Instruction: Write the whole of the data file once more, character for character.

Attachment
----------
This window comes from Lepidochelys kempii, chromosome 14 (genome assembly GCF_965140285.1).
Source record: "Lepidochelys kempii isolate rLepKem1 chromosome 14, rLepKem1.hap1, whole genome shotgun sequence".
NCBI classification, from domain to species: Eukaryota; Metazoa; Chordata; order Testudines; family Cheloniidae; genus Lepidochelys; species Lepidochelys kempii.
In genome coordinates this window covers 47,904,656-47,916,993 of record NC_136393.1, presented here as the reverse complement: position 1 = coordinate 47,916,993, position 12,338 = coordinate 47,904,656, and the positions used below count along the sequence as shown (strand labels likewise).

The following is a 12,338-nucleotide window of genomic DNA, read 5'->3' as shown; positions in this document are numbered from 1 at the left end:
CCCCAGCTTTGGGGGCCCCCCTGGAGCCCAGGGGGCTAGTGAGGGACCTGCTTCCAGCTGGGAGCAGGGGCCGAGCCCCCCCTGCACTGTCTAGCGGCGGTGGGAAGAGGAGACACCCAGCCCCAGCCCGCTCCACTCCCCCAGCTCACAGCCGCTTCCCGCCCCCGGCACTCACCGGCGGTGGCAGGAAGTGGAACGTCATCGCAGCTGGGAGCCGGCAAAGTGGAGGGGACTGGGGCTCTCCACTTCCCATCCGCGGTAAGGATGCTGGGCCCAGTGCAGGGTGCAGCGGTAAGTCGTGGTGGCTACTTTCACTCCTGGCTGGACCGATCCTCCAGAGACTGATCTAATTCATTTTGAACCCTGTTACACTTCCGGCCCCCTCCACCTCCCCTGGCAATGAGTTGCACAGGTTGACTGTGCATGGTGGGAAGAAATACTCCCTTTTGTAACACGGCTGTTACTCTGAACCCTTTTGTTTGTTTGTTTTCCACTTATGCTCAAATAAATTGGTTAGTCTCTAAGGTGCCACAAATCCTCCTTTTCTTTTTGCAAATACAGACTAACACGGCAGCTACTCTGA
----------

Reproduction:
This window comes from Lepidochelys kempii, chromosome 14 (genome assembly GCF_965140285.1).
Source record: "Lepidochelys kempii isolate rLepKem1 chromosome 14, rLepKem1.hap1, whole genome shotgun sequence".
NCBI classification, from domain to species: Eukaryota; Metazoa; Chordata; order Testudines; family Cheloniidae; genus Lepidochelys; species Lepidochelys kempii.
In genome coordinates this window covers 47,904,656-47,916,993 of record NC_136393.1, presented here as the reverse complement: position 1 = coordinate 47,916,993, position 12,338 = coordinate 47,904,656, and the positions used below count along the sequence as shown (strand labels likewise).

The following is a 12,338-nucleotide window of genomic DNA, read 5'->3' as shown; positions in this document are numbered from 1 at the left end:
CCCCAGCTTTGGGGGCCCCCCTGGAGCCCAGGGGGCTAGTGAGGGACCTGCTTCCAGCTGGGAGCAGGGGCCGAGCCCCCCCTGCACTGTCTAGCGGCGGTGGGAAGAGGAGACACCCAGCCCCAGCCCGCTCCACTCCCCCAGCTCACAGCCGCTTCCCGCCCCCGGCACTCACCGGCGGTGGCAGGAAGTGGAACGTCATCGCAGCTGGGAGCCGGCAAAGTGGAGGGGACTGGGGCTCTCCACTTCCCATCCGCGGTAAGGATGCTGGGCCCAGTGCAGGGTGCAGCGGTAAGTCGTGGTGGCTACTTTCACTCCTGGCTGGACCGATCCTCCAGAGACTGATCTAATTCATTTTGAACCCTGTTACACTTCCGGCCCCCTCCACCTCCCCTGGCAATGAGTTGCACAGGTTGACTGTGCATGGTGGGAAGAAATACTCCCTTTTGTAACACGGCTGTTACTCTGAACCCTTTTGTTTGTTTGTTTTCCACTTATGCTCAAATAAATTGGTTAGTCTCTAAGGTGCCACAAATCCTCCTTTTCTTTTTGCAAATACAGACTAACACGGCAGCTACTCTGA